2/13/24 – During our Summit on Land Use in Connecticut, many programs and funding opportunities were discussed as they became relevant to the conservation. These resources from each department provide opportunities for groups and individuals to achieve the goals of different land use projects. Programs mentioned include grant programs, tax credits, and strategic plans being made to help reach a diverse set of land use goals in the state. Also included are links to all panelist’s organizations and recordings from the full-day event.
- Grasstops Departments
Programs & Funding Sources
- Community Investment Fund
- CT DECD – Historic Home Tax Credit
- CT DECD – Historic Restoration Grant
- CT DECD – Historic Tax Credit
- CT DECD – Survey and Planning Grant
- CT DECD – Urban Act Grant
- CT DEEP – Client Concierge Service
- CT DEEP – Partnerships in Parks
- CT DEEP – SCORP
- CT DEEP – Urban Green Communities Grant
- CT DoAg – Farmland Restoration Resiliency and Preparedness Program
- CT DoAg- Climate Smart Agriculture and Forestry Grant
- CT DOH – Community Development Block Grant
- CT OPM – Conservation & Development Policies Plan
- OBRD – Assessment Grants
- OBRD – Loan Program
- OBRD- Other Funding Opportunities
- OSWA Grant Program
- US Fish & Wildlife – Highlands Grant
11/15/23 – A panel of experts from the Connecticut Land Conservation Council, Northwest Connecticut Land Conservancy, Save the Sound, The Nature Conservancy, and the Housatonic Valley Association discussed a new report, Conserving Northwest Connecticut: Adaptive Strategies for Accelerating the Pace of Conservation. This webinar explored how you and your organization can use the report to inform your own strategic conservation planning and educate your constituents and stakeholders.
The Connecticut Land Conservation Council (CLCC) and the Connecticut Department of Energy and Environmental Protection (DEEP) hosted a series of one-hour, lunchtime Zoom discussions on state land conservation planning and open space grant funding programs.
The following resources were provided by Lisa Hayden (New England Forestry Foundation) and Andrea Urbano (CT DEEP) at the 2023 Connecticut Land Conservation Conference. This presentation explained emerging forest stewardship, urban forestry and land management practices that are being defined, implemented and monitored for their climate benefits in Connecticut and across New England.
May and early summer is the best time of year to recognize ericaceous and other shrub species – like blueberries, laurels, and arrowood – when they are in bloom. A preponderance of flowering native shrubs warrants a concerted effort to secure an alternate management regime for those areas – not frequent close mowing. We recommend marking the limits of the shrub patches, to make them easier to avoid. If photos of a blooming shrub, including a close-up of a flower and a few leaves, are posted on the CT Botanical Society Facebook page, we may well be able to help with identification.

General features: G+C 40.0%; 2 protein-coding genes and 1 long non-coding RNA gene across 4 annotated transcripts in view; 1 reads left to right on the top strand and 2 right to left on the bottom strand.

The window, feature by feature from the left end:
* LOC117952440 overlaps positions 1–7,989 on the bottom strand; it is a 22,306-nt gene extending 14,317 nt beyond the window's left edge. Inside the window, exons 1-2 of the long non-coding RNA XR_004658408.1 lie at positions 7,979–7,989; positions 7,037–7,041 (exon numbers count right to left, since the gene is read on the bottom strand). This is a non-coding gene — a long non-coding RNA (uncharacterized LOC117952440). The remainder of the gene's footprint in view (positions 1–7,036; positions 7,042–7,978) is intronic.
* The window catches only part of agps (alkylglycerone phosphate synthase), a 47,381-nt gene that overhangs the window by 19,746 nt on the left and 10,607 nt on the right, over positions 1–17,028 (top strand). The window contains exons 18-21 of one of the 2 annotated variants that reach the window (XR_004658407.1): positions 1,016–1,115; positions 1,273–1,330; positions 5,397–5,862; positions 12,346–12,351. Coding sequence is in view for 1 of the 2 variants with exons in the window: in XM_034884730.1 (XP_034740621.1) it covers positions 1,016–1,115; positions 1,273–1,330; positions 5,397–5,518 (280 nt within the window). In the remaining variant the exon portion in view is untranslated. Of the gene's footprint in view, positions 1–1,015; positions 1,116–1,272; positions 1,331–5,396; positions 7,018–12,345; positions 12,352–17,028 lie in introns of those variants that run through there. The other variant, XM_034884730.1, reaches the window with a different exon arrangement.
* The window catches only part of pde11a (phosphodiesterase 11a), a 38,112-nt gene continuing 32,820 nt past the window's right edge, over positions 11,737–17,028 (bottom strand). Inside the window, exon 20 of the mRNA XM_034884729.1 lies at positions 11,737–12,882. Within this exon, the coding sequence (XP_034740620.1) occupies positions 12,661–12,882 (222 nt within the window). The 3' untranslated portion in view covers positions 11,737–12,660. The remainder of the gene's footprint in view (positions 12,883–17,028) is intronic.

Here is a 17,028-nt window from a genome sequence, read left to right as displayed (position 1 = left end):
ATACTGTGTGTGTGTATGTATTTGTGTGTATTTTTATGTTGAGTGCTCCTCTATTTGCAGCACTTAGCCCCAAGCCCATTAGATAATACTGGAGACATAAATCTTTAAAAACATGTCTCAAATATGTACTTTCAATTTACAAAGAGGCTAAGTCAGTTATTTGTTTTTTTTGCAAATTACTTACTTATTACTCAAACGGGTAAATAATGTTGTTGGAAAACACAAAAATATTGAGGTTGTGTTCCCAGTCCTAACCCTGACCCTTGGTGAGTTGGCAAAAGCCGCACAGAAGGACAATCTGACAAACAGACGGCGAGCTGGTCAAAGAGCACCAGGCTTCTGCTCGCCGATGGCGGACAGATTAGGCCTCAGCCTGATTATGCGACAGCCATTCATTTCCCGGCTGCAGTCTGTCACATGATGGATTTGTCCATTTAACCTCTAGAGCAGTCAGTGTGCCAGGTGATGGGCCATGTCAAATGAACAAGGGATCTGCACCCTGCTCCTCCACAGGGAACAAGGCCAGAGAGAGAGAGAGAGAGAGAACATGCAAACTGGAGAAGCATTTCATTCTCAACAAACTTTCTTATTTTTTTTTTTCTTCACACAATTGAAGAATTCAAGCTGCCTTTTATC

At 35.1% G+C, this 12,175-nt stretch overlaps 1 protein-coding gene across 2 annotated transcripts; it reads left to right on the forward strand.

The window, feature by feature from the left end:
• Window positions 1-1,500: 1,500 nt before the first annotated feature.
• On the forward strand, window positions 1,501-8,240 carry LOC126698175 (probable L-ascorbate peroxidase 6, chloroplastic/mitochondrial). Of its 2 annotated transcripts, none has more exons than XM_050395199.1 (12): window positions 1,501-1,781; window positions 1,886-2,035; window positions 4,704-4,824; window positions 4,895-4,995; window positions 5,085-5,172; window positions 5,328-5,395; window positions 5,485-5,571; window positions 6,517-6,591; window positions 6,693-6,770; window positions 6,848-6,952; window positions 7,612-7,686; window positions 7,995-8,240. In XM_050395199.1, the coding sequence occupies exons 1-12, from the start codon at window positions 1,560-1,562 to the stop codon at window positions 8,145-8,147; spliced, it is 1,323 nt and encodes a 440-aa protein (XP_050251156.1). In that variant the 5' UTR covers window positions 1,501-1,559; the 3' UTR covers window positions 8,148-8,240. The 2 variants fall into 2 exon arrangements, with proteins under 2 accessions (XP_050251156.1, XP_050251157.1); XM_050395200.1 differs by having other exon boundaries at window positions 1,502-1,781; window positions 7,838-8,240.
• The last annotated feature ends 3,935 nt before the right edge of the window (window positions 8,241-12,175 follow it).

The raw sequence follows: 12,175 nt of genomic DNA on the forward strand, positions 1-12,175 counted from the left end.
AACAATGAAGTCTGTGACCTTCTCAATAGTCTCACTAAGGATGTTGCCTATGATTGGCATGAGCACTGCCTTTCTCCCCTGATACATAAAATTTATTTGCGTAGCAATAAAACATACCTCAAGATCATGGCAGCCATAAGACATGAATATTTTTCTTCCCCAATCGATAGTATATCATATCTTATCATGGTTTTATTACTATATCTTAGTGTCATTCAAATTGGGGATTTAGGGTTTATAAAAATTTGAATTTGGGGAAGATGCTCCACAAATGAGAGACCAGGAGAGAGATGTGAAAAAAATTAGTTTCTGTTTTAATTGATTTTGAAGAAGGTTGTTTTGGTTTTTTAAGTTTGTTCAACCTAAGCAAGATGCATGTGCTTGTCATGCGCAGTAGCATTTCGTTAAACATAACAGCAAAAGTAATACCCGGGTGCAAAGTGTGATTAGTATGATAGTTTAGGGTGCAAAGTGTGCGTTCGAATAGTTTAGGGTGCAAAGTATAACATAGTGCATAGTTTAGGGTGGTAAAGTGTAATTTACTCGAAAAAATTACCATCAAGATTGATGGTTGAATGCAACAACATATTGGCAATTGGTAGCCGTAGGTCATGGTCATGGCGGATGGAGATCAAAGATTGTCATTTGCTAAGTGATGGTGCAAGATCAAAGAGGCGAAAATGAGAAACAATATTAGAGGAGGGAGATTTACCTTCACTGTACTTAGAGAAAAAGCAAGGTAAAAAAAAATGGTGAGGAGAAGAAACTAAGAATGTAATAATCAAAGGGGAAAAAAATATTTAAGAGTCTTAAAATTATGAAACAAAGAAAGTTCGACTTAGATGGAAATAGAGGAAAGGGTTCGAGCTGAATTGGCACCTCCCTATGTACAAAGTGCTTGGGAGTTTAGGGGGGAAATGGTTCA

2/1/23 – While land conservation and affordable housing are often pitted against one another as an “either/or” proposition, the reality is that Connecticut communities need both. Along with our program partners at Land Trust Alliance and the Trust for Public Land, this summit consisted of a full-day exploration of how housing and conservation groups can work together to achieve greater good. Discussions covered successful examples of collaboration, and how such efforts can lead to healthier, more equitable housing, to more land conservation in our communities, and to increased funding for joint projects.
Catch the recording from part one of this program Buildings, Offices, and HQs – What should your land trust consider?
Catch the recording from part two of this program Historic Buildings – A primer on historic preservation, restoration, designations, and funding.
CLCC and CT Farmland Trust hosted an online introduction to the FarmLink program, and how FarmLink can help match your land trust to a farmer who is interested in stewarding your agricultural lands. Topics discussed land and community benefits of leasing farmland, land trust considerations before leasing, and funding opportunities for your land trust.
CLCC’s Land Trust Board Member Boot Camp is a five-part series that covers the essential roles, functions, and responsibilities of land trust board members. The series is designed for those who are new to being on a board, new to land trusts, or are looking for a refresher course.
The Land Trust Alliance and CLCC collaborated to bring risk management support to your land trust, through the Connecticut Land Trust Risk Management Initiative.
11/5/21 – Writing the Land is a collaborative project between land trusts and artists to help raise awareness for the preservation of land, ecosystems, and biodiversity. The program helps poets “adopt” a conserved property, partnering them with a land trust for the calendar year.
Poets visit the properties and create poems inspired by the land. At the end of the year, the poems are published, with a chapter featuring each participating land trust.